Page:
By Myers Reece, 5-02-10
||Caption: Julia Lettrich, left, regional program coordinator with the Montana Conservation Corps, and Carolan Coughlin work on "scarifying" a horse trail that ascends the hills at Herron Park. - Lido Vizzutti/Flathead Beacon
Crews have completed a new trail in the Herron Park recreational area, and are nearing completion of a gently sloping trail that meets the standards of the American with Disabilities Act. They also replaced an old horse trail with a new path that has improved structure and water drainage.
Matt Brake, of the Foys to Blacktail Trails group, said the ADA-approved path is the only mountain trail of its kind in the valley and is expected to be open by May 14. In addition to providing more access for the disabled, Brake said the trail is optimal for the elderly, children and anyone looking for a leisurely outing in the woods.
The trail maintains an average 5 percent grade and is never steeper than 8 percent. It also far exceeds the minimum 36-inch width required by the ADA, making it spacious enough for two people to walk side by side. The trail will be lined with rock benches, which Brake said are “vandal proof.”
“Trails like Rails to Trails meet the standards,” Brake said, “but there’s nothing that’s a trail in the woods like this.”
The trails are part of a larger plan to significantly increase trail availability at Herron Park, a recreation area widely used by bikers, horses, hikers and joggers. Design plans began last fall, Brake said. Since then, the Foys to Blacktail Trails group and the Flathead County Parks Board have been working together to implement the plan.
If funding is available, Brake said the final trail system will have more than 15 miles of trails. Brake estimated the system is at about 50 percent of that total. Crews have to put the final touches on the ADA-approved trail, called the “family trail,” before it will be open to the public. The new horse trail opened on April 30. The third trail – the “direct route” – is also open, providing opportunities for hikers, mountain bikers and horseback riders.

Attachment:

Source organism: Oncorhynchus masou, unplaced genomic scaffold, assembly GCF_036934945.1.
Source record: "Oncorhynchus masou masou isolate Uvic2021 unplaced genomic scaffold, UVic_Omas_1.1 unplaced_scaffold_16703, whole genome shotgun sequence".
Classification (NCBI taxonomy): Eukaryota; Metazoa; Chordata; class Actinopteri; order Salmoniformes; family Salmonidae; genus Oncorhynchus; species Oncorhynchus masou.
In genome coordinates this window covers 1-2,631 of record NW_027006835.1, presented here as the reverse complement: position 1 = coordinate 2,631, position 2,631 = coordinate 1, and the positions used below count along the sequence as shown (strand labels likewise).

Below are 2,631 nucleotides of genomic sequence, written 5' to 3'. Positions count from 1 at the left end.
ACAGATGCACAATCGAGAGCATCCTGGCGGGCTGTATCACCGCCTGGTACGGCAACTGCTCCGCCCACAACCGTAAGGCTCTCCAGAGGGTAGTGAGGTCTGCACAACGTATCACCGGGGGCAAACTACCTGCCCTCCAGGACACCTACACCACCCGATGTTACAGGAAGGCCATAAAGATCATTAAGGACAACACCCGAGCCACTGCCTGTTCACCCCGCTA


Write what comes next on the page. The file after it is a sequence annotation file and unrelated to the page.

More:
The trails are located on Flathead County land, but they didn’t cost the county any money to build, Brake said. Trail crews from the Montana Conservation Corps worked for three weeks under a $13,000 state grant and Brake, the project manager, volunteered most of his time. Several local companies donated equipment, including mini excavators.
Jim Watson, of the Flathead County Parks Board, said Forestoration, Inc., and other groups have made contributions to Herron Park’s new trails.
“There’s a huge amount of trail building going on and a lot of people have helped out,” Watson said.
Members of the Montana Conservation Corps provided much of the muscle, working in muddy conditions with hand-held tools. Julia Lettrich, regional program coordinator for the conservation corps, said the experience will help corps members during future trail projects.
“It’s been a nice opportunity to see the whole process of trail building,” Lettrich said.
Foys to Blacktail Trails formed in 2000 with the goal of creating a trail corridor from Herron Park – in the Foys Lake vicinity – to Blacktail Mountain, Brake said. But after several years, 320 acres of land adjoining Herron Park became available for sale through the Conservation Fund. The Foys to Blacktail Trails group then refocused its attention on raising money to purchase that land.
If purchased, the 320 acres would essentially grow Herron Park from 120 acres to 440 acres. Thus far, $425,000 of the necessary $2.2 million has been raised, Brake said. Brake said funds will be available if the U.S. Congress opts to fully fund the Forest Legacy program.
Brake said the new trails were designed with structural and maintenance concerns in mind: re-seeding disturbed areas, using slash where appropriate and raking debris in a fashion conducive to vegetative growth.
“These trails,” Brake said, “should be much more sustainable from a management perspective.”
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